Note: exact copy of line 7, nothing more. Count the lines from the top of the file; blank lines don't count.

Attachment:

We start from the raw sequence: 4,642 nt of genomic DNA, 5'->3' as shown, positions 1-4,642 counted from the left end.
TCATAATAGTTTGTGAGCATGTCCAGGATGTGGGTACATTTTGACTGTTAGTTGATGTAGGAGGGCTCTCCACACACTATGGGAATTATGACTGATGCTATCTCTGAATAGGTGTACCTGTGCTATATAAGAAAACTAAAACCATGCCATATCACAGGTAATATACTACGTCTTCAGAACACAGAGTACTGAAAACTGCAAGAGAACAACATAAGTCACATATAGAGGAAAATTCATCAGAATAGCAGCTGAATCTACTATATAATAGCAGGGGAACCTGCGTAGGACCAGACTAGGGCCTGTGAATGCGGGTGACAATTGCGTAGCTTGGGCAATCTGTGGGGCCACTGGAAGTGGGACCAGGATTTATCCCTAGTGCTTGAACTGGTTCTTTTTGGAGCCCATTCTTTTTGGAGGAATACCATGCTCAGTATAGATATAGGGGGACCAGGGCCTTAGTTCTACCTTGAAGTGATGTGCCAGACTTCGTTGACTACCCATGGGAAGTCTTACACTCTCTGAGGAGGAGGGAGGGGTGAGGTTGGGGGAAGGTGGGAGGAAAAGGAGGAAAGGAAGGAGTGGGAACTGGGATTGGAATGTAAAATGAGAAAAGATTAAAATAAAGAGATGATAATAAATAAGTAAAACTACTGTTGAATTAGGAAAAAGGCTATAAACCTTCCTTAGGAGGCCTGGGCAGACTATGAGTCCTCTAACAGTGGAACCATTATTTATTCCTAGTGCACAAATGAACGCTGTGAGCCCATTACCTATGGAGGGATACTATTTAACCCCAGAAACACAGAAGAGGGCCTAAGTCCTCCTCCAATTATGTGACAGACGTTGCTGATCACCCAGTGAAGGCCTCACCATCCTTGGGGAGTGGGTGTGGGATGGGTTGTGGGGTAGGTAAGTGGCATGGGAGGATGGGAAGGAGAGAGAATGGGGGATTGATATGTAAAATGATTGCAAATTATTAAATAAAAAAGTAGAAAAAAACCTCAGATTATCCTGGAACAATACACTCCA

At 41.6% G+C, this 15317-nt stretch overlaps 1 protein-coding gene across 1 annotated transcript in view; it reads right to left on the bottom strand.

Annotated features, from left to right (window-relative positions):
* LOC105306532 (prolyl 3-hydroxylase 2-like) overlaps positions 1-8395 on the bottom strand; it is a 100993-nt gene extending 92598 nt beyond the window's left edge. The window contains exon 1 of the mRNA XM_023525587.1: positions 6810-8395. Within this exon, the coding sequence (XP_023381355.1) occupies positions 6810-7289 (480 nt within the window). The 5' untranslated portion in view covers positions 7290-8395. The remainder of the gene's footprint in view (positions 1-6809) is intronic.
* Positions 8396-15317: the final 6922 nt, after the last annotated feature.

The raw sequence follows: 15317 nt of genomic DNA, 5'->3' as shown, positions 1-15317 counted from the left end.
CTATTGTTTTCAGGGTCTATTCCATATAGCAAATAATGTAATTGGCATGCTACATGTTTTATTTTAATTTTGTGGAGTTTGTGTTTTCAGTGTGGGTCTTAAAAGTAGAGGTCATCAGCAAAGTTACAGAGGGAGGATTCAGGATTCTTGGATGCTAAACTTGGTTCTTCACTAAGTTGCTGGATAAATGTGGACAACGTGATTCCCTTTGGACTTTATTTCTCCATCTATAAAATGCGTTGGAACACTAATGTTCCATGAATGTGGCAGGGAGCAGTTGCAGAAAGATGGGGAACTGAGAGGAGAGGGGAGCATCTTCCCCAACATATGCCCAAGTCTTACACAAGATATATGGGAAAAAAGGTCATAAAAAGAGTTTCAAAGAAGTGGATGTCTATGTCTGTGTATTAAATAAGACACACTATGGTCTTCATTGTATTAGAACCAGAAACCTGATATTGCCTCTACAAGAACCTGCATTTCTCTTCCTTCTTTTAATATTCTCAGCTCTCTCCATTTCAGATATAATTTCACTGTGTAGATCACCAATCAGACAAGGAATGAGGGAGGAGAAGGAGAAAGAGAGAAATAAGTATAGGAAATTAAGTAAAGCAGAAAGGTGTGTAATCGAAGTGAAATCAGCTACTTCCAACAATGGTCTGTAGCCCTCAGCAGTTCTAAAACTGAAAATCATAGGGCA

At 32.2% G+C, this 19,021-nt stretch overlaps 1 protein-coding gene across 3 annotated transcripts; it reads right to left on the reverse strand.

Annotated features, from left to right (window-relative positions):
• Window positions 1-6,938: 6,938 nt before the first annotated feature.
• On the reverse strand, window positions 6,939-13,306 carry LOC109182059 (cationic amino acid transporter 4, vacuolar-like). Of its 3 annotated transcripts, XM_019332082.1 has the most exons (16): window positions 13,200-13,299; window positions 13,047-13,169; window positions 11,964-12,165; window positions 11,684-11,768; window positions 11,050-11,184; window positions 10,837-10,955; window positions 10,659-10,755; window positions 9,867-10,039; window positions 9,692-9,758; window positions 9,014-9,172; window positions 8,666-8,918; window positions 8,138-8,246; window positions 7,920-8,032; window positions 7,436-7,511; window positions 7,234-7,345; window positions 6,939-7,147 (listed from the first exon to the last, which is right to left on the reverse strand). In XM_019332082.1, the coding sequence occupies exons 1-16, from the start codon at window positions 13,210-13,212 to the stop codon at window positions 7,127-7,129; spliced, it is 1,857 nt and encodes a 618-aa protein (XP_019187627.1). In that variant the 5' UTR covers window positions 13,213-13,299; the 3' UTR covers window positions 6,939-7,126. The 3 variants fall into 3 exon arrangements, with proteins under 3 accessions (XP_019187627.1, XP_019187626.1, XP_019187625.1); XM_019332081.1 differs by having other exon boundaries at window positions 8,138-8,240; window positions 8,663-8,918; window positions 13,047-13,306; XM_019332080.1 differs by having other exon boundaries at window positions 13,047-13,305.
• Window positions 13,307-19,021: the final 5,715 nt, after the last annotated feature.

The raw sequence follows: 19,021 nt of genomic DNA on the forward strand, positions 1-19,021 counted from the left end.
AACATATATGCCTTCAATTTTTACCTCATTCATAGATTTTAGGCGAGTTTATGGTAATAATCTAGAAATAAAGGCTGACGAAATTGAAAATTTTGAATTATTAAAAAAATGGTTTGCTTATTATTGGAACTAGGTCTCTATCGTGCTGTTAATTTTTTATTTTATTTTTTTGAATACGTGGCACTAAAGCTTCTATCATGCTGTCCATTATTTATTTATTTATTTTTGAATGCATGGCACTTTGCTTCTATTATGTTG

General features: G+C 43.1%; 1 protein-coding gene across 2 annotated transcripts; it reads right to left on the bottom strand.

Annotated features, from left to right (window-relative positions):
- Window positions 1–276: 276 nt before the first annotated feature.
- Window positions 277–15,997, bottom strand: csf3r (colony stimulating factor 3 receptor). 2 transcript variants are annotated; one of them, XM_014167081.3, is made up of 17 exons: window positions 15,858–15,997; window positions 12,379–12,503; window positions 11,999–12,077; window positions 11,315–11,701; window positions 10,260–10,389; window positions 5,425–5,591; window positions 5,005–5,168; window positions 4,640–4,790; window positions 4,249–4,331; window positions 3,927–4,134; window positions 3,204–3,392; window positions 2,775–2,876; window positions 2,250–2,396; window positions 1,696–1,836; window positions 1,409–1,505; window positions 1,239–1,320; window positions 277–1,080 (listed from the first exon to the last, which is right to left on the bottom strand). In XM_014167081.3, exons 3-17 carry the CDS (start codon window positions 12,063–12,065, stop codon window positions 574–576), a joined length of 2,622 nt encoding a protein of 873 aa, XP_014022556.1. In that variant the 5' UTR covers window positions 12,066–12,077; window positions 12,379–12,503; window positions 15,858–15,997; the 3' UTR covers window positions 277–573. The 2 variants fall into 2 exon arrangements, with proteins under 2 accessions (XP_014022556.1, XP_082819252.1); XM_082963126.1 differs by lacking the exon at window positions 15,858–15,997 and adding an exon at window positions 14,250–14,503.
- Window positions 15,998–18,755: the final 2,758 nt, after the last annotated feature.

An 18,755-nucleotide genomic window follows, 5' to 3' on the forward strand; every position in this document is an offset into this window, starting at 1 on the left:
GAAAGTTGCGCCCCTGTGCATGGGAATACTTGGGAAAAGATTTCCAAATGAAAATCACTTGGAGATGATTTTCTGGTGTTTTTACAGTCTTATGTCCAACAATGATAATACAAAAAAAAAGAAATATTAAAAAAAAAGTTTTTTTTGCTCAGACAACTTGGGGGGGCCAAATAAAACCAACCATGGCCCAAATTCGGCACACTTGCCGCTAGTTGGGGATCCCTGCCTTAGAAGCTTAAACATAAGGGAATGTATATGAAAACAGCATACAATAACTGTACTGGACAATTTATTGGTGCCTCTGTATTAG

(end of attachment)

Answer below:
The raw sequence follows: 15317 nt of genomic DNA, 5'->3' as shown, positions 1-15317 counted from the left end.